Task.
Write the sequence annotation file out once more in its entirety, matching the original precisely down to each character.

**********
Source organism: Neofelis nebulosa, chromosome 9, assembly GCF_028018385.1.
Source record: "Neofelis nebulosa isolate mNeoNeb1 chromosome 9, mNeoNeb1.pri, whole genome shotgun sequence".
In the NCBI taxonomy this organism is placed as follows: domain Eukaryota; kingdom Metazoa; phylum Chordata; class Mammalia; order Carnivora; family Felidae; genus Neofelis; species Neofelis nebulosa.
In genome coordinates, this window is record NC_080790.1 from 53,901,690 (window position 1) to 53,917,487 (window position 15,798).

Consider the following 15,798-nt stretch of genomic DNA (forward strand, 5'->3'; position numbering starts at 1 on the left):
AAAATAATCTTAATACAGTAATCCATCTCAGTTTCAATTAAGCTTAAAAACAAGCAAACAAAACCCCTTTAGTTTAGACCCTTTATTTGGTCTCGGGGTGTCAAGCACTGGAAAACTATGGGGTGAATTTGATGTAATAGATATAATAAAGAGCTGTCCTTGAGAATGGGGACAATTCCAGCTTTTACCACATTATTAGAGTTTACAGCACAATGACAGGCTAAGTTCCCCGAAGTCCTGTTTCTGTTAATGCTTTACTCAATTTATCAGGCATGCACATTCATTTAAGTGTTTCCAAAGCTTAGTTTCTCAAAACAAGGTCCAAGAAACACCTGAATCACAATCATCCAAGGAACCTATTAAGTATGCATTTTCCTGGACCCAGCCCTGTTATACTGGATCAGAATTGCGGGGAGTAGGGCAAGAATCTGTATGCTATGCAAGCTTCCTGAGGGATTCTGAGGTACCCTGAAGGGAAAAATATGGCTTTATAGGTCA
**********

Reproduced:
Source organism: Neofelis nebulosa, chromosome 9, assembly GCF_028018385.1.
Source record: "Neofelis nebulosa isolate mNeoNeb1 chromosome 9, mNeoNeb1.pri, whole genome shotgun sequence".
In the NCBI taxonomy this organism is placed as follows: domain Eukaryota; kingdom Metazoa; phylum Chordata; class Mammalia; order Carnivora; family Felidae; genus Neofelis; species Neofelis nebulosa.
In genome coordinates, this window is record NC_080790.1 from 53,901,690 (window position 1) to 53,917,487 (window position 15,798).

Consider the following 15,798-nt stretch of genomic DNA (forward strand, 5'->3'; position numbering starts at 1 on the left):
AAAATAATCTTAATACAGTAATCCATCTCAGTTTCAATTAAGCTTAAAAACAAGCAAACAAAACCCCTTTAGTTTAGACCCTTTATTTGGTCTCGGGGTGTCAAGCACTGGAAAACTATGGGGTGAATTTGATGTAATAGATATAATAAAGAGCTGTCCTTGAGAATGGGGACAATTCCAGCTTTTACCACATTATTAGAGTTTACAGCACAATGACAGGCTAAGTTCCCCGAAGTCCTGTTTCTGTTAATGCTTTACTCAATTTATCAGGCATGCACATTCATTTAAGTGTTTCCAAAGCTTAGTTTCTCAAAACAAGGTCCAAGAAACACCTGAATCACAATCATCCAAGGAACCTATTAAGTATGCATTTTCCTGGACCCAGCCCTGTTATACTGGATCAGAATTGCGGGGAGTAGGGCAAGAATCTGTATGCTATGCAAGCTTCCTGAGGGATTCTGAGGTACCCTGAAGGGAAAAATATGGCTTTATAGGTCA